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spankbot 01-20-2009 06:43 PM

Poor RAID-0 performance. mdadm, SATA, CentOS 5
 
We have been using a software RAID setup for years as a cheap way to get higher disk IO during some of our experiments. The old setup used two 140gb SCSI disks attached to an Adaptec Ultra160 card. With this setup we achieved a constant write speed of about 40Mbs.

We have a new 8 core Tyan (s5393) machine and are attempting to create a new software RAID-0 setup with three 1T Seagate (model ST31000340AS) drives. On paper, the Seagate drives have more cache and are capable of much higher sustained IO speeds. However we have found this setup to be very unreliable. We would like to able to write at a constant 120Mbs, and sometimes this setup achieves this. But other times it seems to choke and hiccup, leaving us with sometime 100Mbs or less. We sometime can't get a constant 40Mbs. It's very inconsistent unlike the old SCSI setup. No errors in the system log... And we are careful to monitor the CPUs, and 16gm of RAM.

Questions:

What could we be running into?

Whats a good way to test my software RAID's disk IO? I'm using a tool called fio now.

Are there any tweaks I can make to the RAID setup to improve speed? We are basically writing one large multi-gig file to the array.

What kind of performance should be expected?

Any other tips would be greatly appreciated.

spankbot 01-21-2009 04:48 PM

UPDATE: Even with hardware RAID, performance is still suck. Lots of IO wait.

Cadstar 09-18-2009 01:39 PM

I would like to see some more input from others on this topic.
I too have seen a massive difference in performance while switching from CentOS 4 to CentOS 5.
Have tried changing hardware RAID controller from an IBM ServeRAID 8k to a MegaRAID SAS but this made no differnce.
Given the very same work load, CentOS 4 seems to be much more consistent and efficient in disk writes.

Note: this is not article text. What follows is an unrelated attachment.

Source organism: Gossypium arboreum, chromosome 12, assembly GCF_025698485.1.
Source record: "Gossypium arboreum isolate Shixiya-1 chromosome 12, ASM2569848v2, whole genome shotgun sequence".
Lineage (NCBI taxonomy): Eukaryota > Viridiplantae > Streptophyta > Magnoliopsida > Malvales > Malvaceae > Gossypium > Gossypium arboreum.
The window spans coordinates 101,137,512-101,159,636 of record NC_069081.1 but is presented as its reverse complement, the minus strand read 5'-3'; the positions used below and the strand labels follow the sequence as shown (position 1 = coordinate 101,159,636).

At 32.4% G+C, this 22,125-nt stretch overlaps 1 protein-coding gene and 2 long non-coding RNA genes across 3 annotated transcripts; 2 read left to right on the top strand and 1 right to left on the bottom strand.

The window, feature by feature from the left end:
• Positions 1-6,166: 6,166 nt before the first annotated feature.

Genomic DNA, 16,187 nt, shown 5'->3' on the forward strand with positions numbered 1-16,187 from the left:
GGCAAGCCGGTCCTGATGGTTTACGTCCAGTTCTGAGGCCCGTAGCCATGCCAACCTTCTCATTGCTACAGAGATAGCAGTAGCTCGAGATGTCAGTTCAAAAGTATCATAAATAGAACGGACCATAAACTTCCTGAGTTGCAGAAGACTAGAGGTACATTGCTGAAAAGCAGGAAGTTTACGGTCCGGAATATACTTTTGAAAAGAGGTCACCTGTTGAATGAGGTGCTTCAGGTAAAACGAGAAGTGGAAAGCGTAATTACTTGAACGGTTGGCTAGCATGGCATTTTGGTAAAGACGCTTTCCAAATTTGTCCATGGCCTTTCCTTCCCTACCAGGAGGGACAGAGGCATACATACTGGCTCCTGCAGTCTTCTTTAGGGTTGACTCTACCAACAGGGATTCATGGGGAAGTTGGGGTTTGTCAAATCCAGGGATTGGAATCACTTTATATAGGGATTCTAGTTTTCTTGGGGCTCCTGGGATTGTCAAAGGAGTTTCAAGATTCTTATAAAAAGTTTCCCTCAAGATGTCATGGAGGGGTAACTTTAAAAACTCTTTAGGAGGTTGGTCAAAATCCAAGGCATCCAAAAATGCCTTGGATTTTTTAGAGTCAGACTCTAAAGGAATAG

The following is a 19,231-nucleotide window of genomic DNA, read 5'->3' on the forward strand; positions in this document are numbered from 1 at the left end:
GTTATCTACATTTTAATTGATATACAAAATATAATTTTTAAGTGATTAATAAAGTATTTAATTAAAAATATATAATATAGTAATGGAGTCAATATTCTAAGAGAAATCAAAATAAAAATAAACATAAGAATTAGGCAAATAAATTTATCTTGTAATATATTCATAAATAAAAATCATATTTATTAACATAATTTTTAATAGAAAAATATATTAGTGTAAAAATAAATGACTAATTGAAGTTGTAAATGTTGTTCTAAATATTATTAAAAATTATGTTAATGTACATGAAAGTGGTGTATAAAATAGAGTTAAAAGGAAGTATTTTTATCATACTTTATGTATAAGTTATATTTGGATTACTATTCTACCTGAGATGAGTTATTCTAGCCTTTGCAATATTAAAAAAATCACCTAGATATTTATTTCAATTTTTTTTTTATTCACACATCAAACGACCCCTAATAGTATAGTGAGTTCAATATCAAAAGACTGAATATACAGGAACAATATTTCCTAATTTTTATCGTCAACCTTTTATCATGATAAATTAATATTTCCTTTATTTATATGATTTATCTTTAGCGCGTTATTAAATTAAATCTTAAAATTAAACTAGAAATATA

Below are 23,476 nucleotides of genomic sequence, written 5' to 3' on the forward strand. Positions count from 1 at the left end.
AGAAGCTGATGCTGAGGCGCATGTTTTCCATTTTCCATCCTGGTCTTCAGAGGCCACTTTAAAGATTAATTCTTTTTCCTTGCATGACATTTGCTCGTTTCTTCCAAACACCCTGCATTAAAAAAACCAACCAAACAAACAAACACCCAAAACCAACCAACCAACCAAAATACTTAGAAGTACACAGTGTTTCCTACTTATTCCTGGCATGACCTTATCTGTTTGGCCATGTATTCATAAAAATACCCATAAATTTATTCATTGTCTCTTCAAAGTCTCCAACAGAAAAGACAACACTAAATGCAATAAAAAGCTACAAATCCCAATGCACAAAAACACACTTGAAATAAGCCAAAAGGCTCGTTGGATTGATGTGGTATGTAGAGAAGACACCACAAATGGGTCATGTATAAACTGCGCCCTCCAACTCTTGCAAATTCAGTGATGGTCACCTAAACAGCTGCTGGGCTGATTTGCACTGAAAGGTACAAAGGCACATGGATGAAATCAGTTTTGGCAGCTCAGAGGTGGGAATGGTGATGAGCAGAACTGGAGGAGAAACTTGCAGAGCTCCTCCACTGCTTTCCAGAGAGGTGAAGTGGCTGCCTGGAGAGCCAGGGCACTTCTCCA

We are testing by transferring 4.5GB of data across the network (Gigabit Ethernet) to the disk. I have also tested switching from onboard Broadcom NIC to an Intel DualPort PCIe Gigabit adapter - this made no difference even with the Intel DMA accelerator installed.
Running sar during the transfer to monitor bandwidth 1min load average and average IO wait percentages.

Tests done using IBM x3500 server 2 x QuadCore 3.0GHz Xeon CPU, 32GB RAM, 8 x 300GB SAS HD in RAID 10 configuration.

Test 1 - CentOS 4.6 i386 - kernel 2.6.9-67.0.22
  • bwrtn/s: 217000.74 (average bandwidth) {sar -b 1 300}
  • 1minLoadAvg: 0.315 {sar -q 1 300}
  • IOWait%: 4.095 {sar 1 300}

Test 2 - CentOS 5.3 i386 - kernel 2.6.18-128.1.10.el5PAE
  • bwrtn/s: 209442.27 (average bandwidth) [I]{sar -b 1 300}
  • 1minLoadAvg: 1.4922 {sar -q 1 300}
  • IOWait%: 11.24 {sar 1 300}

This may not seem like much at first, but we develop medical practice management and electronic medical records software. If I install a CentOS 5.3 loaded server at one of our big clients, I could have 150 people logged in using the system at once. This difference in load grows out of control when the system gets heavily loaded.

Have tested using 30-day eval copy of RedHat 5.4 and get the same results. Running multiple tests I find that while CentOS 4 is extremely consistent in it's performance, CentOS 5 test results will jump around like crazy. One run of the above test will give a 0.95 LoadAvg result and the next run will give a 2.26 for the very same test! I run multiple tests ans average them for the above numbers.
Seems to be something low-level is happening here as changing I/O subsystem completely makes no difference in the performance.


I certainly agree with spankbot that IOwait times in CentOS5/RedHat5 are ridiculous. Anyone have some input on this??

Thanks!


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